From Thanksgiving to New Years, many people find themselves ditching their diets and wandering from their normal healthy habits. People who normally eat healthy and drink moderately find themselves invited to party after party, gifted plates and trays of sugary baked goods, and served rich and calorie heavy meals. The desire to join the revelry, to enjoy time with family and friends, can often overwhelm the desire to stick to a healthy eating plan or to say no to festive cocktails passed our way. When the wrapping paper is finally put away, and the party invitations begin to dwindle, how do you reset your system? Clearing your body of toxins can be the first step towards getting your vibrant health back.
How to Naturally Detox
The colon plays a major role in the body's digestion process, and is often the focus of detoxification efforts. Semiliquid food waste travels from the small intestines to the colon, where it loses water and solidifies. The practice of natural colon cleansing dates back to ancient Greece. Colon cleansing is based on the belief of autointoxication, that undigested meat and other foods cause mucus buildup in the colon, which produces toxins in the body.
Symptoms of autointoxication are said to include:
- Weight Gain
- Low Energy
Colon detoxification can include enemas, herbal supplements, probiotics, digestive enzymes, greens, and juice diets. Enemas are a tool that uses liquid to help remove waste from the colon, and can be performed at a doctor's office or at home. Some detoxification supplements may contain herbs with a long traditional use for supporting constipation relief, or for restoring the moist mucus environment of the colon. Probiotics and digestive enzymes help restore optimal health to the GI system by breaking down foods, and replenishing good bacteria that keep the gut healthy. Green juice detoxes usually include drinking nothing but fruit and vegetables juices and water for a period of 1 -5 days. The juices usually contain at least 50% green vegetables, which are a good source of chlorophyll. Proponants say that the chlorophyll helps to remove toxins, and the absence of solid food and inclusion of vitamin, mineral, and antioxidant rich fruits and vegetables helps the body to heal.
The liver may also need some healing and restoration after a holiday season. Toxins, like alcohol, food additives, preservatives, flavor enhancers, food coloring, pesticides, and other chemicals, enter our bloodstream through the food we eat, drink, are inhaled, or can be absorbed through our skin. The liver takes fat-soluble toxins and converts them into water-soluble toxins that can then be excreted through the kidneys or colon.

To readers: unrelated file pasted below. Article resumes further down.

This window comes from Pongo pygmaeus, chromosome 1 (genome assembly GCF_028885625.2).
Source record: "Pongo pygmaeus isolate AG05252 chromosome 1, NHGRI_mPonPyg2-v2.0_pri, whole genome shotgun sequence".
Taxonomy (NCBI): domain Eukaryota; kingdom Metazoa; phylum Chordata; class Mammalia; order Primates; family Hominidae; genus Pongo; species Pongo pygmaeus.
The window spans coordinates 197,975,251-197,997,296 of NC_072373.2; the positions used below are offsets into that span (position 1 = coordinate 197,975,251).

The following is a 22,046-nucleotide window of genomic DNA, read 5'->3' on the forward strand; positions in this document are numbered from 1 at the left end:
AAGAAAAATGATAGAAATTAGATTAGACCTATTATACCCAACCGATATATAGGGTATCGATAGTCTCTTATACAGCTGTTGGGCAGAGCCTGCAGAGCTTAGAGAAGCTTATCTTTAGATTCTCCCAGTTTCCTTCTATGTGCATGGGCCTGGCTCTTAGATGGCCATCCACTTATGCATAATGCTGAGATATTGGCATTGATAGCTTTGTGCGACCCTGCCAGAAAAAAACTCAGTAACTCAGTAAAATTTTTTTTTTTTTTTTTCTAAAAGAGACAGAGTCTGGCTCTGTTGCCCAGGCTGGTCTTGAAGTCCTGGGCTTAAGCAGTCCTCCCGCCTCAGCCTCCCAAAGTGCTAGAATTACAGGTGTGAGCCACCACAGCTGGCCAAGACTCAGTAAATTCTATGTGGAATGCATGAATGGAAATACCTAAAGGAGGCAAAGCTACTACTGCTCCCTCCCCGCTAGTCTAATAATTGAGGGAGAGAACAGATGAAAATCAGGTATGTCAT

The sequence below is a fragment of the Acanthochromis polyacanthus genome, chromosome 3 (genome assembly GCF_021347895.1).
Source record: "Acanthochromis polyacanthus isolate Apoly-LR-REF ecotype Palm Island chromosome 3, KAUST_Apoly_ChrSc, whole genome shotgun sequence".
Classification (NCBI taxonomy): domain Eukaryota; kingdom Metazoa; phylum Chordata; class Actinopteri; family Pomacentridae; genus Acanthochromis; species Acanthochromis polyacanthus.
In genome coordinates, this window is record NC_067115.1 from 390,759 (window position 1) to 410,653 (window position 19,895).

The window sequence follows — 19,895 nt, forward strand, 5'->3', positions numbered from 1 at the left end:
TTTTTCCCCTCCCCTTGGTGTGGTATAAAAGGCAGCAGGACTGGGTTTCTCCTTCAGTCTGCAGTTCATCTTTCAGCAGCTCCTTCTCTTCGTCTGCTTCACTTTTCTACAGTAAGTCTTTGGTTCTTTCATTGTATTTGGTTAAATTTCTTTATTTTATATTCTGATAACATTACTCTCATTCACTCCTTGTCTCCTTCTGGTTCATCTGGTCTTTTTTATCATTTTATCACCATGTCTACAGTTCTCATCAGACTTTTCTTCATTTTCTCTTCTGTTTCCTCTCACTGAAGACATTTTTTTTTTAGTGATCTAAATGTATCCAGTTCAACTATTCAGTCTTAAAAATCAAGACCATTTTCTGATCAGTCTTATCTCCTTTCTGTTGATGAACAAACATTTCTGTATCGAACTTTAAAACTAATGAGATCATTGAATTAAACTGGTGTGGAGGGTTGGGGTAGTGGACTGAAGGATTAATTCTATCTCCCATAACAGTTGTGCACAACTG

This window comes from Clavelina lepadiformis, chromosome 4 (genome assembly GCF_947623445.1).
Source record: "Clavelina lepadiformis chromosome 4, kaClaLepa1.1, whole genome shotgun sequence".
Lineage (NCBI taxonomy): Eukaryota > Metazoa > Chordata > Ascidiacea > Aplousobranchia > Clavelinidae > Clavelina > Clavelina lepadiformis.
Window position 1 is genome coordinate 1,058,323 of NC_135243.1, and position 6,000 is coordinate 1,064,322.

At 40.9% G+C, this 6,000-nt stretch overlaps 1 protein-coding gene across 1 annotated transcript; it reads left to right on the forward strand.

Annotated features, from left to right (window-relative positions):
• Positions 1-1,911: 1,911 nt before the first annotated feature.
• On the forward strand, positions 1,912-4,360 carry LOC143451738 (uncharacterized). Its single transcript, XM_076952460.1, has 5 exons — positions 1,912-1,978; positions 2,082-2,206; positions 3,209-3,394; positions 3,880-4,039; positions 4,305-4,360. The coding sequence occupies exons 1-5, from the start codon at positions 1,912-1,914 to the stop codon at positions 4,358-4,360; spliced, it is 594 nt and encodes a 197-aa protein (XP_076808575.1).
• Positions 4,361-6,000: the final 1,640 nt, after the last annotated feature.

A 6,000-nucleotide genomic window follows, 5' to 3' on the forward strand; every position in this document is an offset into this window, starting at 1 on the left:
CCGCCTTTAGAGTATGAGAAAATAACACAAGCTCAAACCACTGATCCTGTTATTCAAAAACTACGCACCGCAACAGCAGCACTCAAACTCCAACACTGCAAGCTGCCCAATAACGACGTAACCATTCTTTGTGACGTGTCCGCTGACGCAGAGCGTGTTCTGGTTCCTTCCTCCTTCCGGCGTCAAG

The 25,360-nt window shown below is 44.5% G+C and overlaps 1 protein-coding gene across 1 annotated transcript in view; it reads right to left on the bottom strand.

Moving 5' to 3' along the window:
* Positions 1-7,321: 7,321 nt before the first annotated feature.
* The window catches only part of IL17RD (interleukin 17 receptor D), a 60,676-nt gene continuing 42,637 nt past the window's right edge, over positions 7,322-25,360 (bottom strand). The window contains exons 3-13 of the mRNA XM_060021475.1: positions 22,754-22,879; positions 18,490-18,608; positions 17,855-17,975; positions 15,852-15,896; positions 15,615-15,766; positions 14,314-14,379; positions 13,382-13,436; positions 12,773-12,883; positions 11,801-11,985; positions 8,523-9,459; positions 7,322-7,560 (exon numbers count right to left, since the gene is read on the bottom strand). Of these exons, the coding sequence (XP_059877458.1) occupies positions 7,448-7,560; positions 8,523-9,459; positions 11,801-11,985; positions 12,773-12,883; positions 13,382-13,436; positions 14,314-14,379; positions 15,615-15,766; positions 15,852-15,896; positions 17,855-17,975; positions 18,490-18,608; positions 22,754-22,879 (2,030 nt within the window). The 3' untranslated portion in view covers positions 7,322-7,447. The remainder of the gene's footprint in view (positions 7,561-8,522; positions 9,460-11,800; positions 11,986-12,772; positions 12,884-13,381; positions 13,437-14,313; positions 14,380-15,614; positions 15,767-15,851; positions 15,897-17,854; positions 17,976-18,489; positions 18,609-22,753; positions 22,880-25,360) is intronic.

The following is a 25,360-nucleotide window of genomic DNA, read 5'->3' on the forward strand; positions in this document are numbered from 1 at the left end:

Symptoms that your liver needs help with the detoxifcation process are said to include:
- Abdominal bloating
- Pain over the liver
- Trouble digesting food
- Acid reflux/ heartburn
To support a healthy, natural liver detoxifcation process, the first step is to reduce your exposure to external toxins. That means cutting out alcohol, foods that contain pesticides, artificial dyes, or chemicals, and avoid smoke and other toxic fumes like industrial cleaners.
Eating raw fruits and vegetables, like in a green juice diet, is also beneficial to the liver. At the very least, adding an extra serving of organic, raw fruits and vegetables to every meal will deliver beneficial nutrients like vitamins, antioxidants, minerals, and phyto-nutrients that will help your liver to heal. Supplements that contain liver supporting herbs, such as dandelion, milk thistle, turmeric, and B Complex vitamins will also support a healthy, and detoxified liver. If you have been over exposing yourself to alcohol toxins very recently, it is also a good idea to drink plenty of fresh water and include some electrolytes in order to prevent dehydration.
Giving some attention and care to detoxification efforts now can help your body recover from the over-eating and over-drinking that many people experience over the holidays. By giving your body a "reset", it can set you up for more success, and put you on track for a healthy and happy new year.
Melissa Zimmerman, Healthy Goods